Tarka the Otter (Paperback)
Tarka the Otter: His Joyful Water-Life and Death in the Country of the Two Rivers is a novel by Henry Williamson, first published in 1927 by G.P. Putnam's Sons with an introduction by the Hon. Sir John Fortescue. It won the Hawthornden Prize in 1928, and has never been out of print since its first publication.
The novel describes the life of an otter, along with a detailed observation of its habitat in the country of the River Taw and River Torridge in North Devon (the "Two Rivers"); the name "Tarka" is said by Williamson to mean "Wandering as Water" (p. 10). Although not written for children, the book soon became popular with young readers, and also has influenced literary figures as diverse as Ted Hughes and Rachel Carson.
Williamson, who was born in London and had moved to Georgeham, Devon, in 1921, began making notes for Tarka about two years later: although he was usually a rather rapid writer, the book took him around four years to write thanks to the large amount of detailed research needed. Williamson often claimed that he was inspired to write Tarka after rescuing and raising an otter cub, but the truth of this story is uncertain and it seems likely that the 1909 book The Life Story of an Otter, by Cornish naturalist John Coulson Tregarthen, was a more substantial influence. Nevertheless, Williamson spent a great deal of time gathering information on otters' habits and behaviour.
The original edition featured illustrations by Charles Tunnicliffe. The book was extremely well-received on publication, attracting praise from Thomas Hardy and T. E. Lawrence, amongst others. Although not written for children, the book soon became popular with young readers.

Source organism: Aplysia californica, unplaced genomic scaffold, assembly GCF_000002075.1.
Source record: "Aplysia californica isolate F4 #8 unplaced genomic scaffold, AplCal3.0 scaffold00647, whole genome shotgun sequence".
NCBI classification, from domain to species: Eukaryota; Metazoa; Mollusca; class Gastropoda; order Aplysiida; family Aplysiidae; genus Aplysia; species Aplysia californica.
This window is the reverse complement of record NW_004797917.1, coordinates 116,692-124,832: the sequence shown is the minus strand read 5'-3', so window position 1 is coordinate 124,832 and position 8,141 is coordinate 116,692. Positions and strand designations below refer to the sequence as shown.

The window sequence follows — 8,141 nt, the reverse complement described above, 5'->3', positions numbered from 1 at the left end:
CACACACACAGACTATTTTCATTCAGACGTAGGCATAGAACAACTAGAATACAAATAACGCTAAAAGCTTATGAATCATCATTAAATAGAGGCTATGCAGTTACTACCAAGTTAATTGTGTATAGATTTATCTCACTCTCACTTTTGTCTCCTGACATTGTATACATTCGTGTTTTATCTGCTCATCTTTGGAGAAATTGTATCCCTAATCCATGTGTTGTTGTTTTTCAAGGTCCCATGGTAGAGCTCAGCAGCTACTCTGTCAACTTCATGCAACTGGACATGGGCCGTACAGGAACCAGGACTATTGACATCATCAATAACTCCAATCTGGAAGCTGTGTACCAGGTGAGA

At the time the book was published, otters were generally regarded as vermin, but Tarka (and more specifically its later film adaptation) is credited with inspiring a transformation in public attitudes to otters. The book remains well-known, and is often used to promote the area of North Devon where it is set. The Tarka Line railway line to Barnstaple, and Tarka Trail long distance footpath and cycle path, are named after the book.
Although Williamson's reputation as a writer was affected in the wake of his support for Oswald Mosley and many of his works are now little read, Tarka has continued to be an influential work. Rachel Carson once wrote that Williamson's work had "deeply influenced" her and said that Tarka the Otter and Salar the Salmon would be two of three books she might take to a desert island. Ted Hughes, who later became friends with an elderly Williamson, repeatedly cited reading the book as an important experience for him, while the author Roger Deakin wrote that he admired the "beauty and ice-clear accuracy" of Williamson's writing and described Tarka as a "great mythic poem".
Others to whom the book was significant included the nature writers Kenneth Allsop and Denys Watkins-Pitchford, who described it as "the greatest animal story ever written".
The book has led to Britain's Tarka Trail and to the establishment of the Tarka Country Tourism Authority in North Devon. (wikipedia.org)